Raindrops add an extra dimension, especially if you're using your client's signature black water like John Warland did for World Vision's Fresh garden. Dark shadows add intrigue too - for once I wasn't annoyed by someone getting into the shot either. The zingy lime greens and yellows, plus the attractive 'windows' into the world below provided contrast. I revisited this garden a number of times.
It illustrates World Vision's vital work in Cambodia. I'm pleased to see they also have a key project in Nepal at the moment - something close to my heart now I have a Nepalese allotment neighbour. You might also like to note they're having a Floral Friday on July 10th to highlight children living in fear - something for us to join in with online perhaps?
Gardens look good in sunshine, but it takes skill to make them sing in the rain. Chris Beardshaw chose a predominantly sultry palette for his Healthy Cities Garden, so it's the hardscaping which lifts this view on a rainy day. I particularly liked how the rain added some shadowy details to the paving, even it it did result in my most embarrassing conversation of the day:
Me: Has Chris's garden been judged yet?
Jane Southcott (Chris's PR person): No, it's not until 11.30
Me: Is Chris going to remove that piece of string on the paving? (that wiggly line you can see just in front of the first set of fountains)
Jane: That's a map of the Thames...
...Thank goodness I didn't have that conversation with the man himself.
Elsewhere it was notable how the use of wood in both Matthew Wilson's and Adam Frost's designs added warmth and a glow on a rainy day, something Victoria also spotted in her fine review of the show.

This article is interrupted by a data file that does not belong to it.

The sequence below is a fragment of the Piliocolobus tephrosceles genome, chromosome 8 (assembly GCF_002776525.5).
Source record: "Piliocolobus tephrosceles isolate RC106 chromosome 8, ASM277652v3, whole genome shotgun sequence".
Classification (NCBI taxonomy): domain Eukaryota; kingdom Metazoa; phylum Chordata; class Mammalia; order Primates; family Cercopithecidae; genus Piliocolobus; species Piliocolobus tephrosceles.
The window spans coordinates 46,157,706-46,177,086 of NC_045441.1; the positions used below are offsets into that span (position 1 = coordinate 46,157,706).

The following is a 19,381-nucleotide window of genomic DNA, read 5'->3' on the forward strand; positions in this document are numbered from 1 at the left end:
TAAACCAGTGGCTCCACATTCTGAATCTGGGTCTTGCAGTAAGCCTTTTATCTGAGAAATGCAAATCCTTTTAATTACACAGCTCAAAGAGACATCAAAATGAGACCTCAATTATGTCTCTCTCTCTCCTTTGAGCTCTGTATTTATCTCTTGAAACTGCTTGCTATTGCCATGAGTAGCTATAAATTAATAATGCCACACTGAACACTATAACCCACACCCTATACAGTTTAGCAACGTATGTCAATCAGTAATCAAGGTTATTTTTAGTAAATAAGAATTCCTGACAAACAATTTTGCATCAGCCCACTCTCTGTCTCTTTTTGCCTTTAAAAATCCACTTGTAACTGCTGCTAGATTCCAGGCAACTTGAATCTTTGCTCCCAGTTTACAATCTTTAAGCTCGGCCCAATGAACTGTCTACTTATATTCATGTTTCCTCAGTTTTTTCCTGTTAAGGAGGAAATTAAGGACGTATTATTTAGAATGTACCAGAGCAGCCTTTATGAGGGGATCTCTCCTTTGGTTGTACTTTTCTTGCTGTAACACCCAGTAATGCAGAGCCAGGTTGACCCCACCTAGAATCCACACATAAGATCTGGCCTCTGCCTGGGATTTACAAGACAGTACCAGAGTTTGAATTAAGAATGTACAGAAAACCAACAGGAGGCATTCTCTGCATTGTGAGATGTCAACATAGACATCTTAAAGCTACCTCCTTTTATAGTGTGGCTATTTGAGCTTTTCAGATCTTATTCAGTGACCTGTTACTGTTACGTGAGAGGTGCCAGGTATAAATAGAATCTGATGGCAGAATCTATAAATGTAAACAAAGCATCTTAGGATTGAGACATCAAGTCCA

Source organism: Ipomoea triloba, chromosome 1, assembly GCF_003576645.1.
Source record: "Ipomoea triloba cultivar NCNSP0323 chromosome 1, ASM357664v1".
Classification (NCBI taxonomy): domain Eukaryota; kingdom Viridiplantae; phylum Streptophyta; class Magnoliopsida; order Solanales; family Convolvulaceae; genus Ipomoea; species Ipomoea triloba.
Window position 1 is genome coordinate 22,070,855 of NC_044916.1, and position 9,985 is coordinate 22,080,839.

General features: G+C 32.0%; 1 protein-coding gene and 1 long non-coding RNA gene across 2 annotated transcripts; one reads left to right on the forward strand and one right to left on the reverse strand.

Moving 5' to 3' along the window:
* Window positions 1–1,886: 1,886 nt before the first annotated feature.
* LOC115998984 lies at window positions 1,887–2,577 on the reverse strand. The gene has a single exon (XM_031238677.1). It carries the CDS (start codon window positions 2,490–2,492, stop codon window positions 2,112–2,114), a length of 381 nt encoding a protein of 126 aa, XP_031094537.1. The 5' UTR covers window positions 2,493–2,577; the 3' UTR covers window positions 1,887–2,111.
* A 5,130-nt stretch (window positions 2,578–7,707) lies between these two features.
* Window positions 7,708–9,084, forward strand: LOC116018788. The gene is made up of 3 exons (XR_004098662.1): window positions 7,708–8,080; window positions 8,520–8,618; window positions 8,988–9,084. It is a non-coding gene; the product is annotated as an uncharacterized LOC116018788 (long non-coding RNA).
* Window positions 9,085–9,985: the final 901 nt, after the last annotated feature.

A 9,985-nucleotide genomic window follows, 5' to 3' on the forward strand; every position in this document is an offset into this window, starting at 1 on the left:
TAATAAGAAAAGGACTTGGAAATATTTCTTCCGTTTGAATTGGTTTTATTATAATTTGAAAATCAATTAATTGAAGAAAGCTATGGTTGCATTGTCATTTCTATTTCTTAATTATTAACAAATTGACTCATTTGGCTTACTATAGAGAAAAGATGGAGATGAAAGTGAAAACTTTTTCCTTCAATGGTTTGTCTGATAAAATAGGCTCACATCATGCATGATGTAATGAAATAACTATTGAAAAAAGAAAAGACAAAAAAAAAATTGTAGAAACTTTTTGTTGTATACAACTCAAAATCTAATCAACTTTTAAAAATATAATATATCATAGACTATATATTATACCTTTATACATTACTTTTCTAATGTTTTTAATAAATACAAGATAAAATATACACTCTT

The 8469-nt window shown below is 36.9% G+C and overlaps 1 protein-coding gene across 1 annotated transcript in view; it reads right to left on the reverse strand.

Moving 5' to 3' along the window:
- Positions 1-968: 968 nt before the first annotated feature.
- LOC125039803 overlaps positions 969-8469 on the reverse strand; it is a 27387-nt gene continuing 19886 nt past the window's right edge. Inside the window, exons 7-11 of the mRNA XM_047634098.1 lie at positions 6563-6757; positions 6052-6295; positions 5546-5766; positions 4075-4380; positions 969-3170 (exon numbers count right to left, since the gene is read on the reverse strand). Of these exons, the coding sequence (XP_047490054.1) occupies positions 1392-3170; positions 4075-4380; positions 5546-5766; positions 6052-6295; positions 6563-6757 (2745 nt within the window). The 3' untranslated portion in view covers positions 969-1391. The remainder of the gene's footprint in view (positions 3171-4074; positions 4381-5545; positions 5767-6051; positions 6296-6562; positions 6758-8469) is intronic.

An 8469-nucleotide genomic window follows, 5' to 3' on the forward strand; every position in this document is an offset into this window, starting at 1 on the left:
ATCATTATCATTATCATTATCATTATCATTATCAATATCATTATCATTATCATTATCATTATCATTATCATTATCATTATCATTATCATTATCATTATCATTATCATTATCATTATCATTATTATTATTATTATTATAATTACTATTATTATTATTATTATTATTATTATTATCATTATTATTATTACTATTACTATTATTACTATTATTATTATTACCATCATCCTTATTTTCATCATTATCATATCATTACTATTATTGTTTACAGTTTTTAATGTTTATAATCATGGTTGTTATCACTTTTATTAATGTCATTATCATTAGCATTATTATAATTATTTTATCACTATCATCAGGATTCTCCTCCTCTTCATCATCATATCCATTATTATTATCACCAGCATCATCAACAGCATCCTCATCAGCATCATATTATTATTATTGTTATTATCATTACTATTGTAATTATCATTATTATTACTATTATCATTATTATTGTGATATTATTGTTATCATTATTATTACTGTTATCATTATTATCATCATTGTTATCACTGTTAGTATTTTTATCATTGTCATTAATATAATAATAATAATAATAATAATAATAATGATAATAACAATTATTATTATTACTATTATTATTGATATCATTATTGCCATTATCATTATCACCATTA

If the hardscaping doesn't do it, then a careful choice of plants is needed for a rainy day. Here the white, yellow and silver make the planting sing on The Telegraph's garden. For me, the Eremurus was the star plant of the show as it was used to good effect on several gardens, even if Matthew Wilson had to apply some emergency bamboo staking to his.
Elsewhere, orange was another striking plant colour of the day, particularly on the Sentebale garden as noted by Alison and a number of other bloggers at the show. Perhaps we should make better use of this oft-derided colour in our own gardens.
We sit in our gardens in sunshine, yet often view them in the rain. My trip to this year's Chelsea Flower Show gave me lots of design pointers and food for thought as I re-work through the design of my own garden.
Finally, it's always good to bump into blogging buddies, who make it much easier to shrug off the weather. Here's Naomi in action, one of the many friends I teamed up with for a while on the day. It was interesting to see what her eyes spotted in the Fresh gardens we visited and it was fun to play the role of her 'assistant' so we both got the benefit of that red umbrella.